Image from Sophie Horwood’s blog
Catering for differentiation in the classroom can open up new possibilities if you combine alternative approach with technology. Some schools are skipping the one-on-one notebooks and thinking about the lighter iPads. Of course, this opens up a whole range of new issues which need to be addressed before the investment is made.
iPads in Education ning features a discussion about teacher control of iPads – one of the first issues to arise when considering the use of iPads in the classroom. Sam Gliksman, creator of this ning, has posted a question on the forum:
Is the relative lack of teacher control over student iPad use a relief or a recipe for disaster?
Unlike laptops, which can be monitored with purchased software, the lack of such control of iPads presents a problem for teachers. Or does it?
Commenters of this post express different opinions. Some see this as a significant obstacle to iPad use, and others are willing to overlook the issue considering advanced features of the iPad. I’ve pulled out some of the positive comments:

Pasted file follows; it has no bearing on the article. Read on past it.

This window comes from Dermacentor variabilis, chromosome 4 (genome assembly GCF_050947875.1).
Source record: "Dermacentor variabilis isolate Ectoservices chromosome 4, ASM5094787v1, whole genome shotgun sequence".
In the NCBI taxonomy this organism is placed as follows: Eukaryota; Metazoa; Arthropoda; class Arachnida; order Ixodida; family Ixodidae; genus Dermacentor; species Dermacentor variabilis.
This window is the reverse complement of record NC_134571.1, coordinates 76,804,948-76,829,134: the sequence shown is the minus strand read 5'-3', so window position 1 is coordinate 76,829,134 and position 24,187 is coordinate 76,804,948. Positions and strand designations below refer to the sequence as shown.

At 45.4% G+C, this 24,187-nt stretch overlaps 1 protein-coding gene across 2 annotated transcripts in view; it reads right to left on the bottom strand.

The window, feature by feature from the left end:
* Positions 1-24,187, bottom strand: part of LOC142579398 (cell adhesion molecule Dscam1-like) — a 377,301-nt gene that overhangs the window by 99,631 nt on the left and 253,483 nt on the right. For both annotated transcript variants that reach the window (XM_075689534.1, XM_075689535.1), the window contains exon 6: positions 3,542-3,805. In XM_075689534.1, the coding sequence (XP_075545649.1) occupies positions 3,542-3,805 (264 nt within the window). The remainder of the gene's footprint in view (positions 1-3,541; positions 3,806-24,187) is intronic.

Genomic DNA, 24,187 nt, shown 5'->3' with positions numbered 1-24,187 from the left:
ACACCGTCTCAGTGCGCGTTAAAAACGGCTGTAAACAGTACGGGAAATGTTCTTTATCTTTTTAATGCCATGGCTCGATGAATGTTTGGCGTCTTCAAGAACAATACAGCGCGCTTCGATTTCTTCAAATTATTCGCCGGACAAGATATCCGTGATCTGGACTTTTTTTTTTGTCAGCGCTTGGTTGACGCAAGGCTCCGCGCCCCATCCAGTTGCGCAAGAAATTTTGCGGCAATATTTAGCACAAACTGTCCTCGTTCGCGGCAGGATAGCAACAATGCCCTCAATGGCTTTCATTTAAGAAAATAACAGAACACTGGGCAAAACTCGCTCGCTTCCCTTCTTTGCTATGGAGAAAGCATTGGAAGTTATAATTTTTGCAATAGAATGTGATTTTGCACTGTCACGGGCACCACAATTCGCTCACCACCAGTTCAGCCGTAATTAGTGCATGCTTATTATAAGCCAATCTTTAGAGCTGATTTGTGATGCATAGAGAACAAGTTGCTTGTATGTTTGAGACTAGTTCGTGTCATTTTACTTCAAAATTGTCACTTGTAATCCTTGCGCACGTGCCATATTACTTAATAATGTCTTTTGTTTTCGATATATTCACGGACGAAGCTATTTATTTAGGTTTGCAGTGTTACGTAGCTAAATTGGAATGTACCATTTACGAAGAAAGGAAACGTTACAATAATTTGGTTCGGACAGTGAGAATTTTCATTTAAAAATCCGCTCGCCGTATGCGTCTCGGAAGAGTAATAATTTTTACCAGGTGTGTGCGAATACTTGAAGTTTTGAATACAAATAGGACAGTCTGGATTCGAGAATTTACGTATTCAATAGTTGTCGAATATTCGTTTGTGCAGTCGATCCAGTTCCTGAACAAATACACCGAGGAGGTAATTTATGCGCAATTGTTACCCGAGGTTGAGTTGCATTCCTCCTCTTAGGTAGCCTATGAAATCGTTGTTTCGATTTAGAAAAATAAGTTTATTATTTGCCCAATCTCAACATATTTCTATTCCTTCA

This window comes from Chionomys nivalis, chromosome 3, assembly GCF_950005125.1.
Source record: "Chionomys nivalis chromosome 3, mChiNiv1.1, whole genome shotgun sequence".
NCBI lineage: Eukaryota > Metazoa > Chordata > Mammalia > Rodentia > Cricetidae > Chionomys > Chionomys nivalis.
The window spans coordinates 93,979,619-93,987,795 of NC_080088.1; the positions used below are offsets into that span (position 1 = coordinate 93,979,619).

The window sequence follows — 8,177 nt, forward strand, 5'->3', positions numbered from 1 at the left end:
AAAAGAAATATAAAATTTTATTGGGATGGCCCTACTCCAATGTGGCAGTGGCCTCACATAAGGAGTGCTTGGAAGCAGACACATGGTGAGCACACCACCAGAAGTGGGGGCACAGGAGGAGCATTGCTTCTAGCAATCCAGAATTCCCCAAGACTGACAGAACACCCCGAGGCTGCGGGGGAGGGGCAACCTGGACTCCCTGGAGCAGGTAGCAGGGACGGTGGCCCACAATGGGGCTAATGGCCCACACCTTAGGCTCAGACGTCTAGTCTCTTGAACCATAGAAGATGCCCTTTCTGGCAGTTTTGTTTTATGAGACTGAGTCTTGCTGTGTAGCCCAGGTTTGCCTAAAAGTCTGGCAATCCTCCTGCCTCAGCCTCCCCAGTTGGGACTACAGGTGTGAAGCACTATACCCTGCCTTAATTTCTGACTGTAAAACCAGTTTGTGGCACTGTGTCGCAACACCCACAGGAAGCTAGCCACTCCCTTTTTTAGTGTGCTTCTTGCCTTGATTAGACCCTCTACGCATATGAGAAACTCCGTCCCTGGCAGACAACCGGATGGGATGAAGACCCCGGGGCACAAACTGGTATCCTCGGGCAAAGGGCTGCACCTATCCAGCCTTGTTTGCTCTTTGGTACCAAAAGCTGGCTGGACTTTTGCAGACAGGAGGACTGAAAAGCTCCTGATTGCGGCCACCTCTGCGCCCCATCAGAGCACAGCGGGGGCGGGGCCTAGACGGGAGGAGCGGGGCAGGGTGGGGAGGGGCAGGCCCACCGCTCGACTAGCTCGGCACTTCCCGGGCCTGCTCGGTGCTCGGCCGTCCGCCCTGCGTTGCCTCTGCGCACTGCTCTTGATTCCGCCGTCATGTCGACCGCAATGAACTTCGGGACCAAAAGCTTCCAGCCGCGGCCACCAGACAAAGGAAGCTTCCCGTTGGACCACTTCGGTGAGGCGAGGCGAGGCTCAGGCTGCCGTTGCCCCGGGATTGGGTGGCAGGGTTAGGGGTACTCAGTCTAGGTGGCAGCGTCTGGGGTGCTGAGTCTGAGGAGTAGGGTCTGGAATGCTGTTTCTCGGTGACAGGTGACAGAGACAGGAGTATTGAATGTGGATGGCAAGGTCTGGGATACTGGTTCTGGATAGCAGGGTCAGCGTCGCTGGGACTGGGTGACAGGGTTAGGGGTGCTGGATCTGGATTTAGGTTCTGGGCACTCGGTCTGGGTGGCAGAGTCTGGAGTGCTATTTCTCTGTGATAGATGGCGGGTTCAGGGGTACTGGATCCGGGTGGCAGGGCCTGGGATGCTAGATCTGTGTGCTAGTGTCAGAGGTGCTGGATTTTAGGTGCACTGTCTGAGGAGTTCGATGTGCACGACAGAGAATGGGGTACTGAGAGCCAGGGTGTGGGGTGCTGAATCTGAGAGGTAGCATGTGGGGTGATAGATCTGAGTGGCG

What I do know is that iPads can bring up web pages faster than any computer that I have ever used, their use is completely intuitive, apps are endless, their fun, and on and on.
I think that if students are really inspired by their lesson, what they are being asked to research or present – whatever, they will be engrossed and will not bother to stray from the requirements of the lesson.
I generally believe that if teachers are walking around the room and being engaged in the learning process, nothing horrible is going to happen. I prefer to give students more control and responsibility rather than less.
I would like to focus on the positive side of things. Yes, there are issues but if we focus on those then we won’t get to play with the iPads, and we won’t discover their use in the classroom. Before I bought my iPad people asked me what I would do with it. I honestly didn’t know because I needed to have one in order to find out. I’m hoping to do the same if I can convince teachers to purchase at least one per faculty. The lack of control here is no different to a lack of control over notebooks. If we’re worried that students will be able to purchase apps we don’t want, how is it different to students downloading things onto their notebook?
First things first. I’m researching apps for each faculty area, and I plan to show staff or at least faculty heads. My focus in on apps which provide the kind of learning you don’t find anywhere else. I think converting teachers is a necessary step in the the whole process.
Please share your favourite iPad apps for secondary school, and any experiences from which we could learn.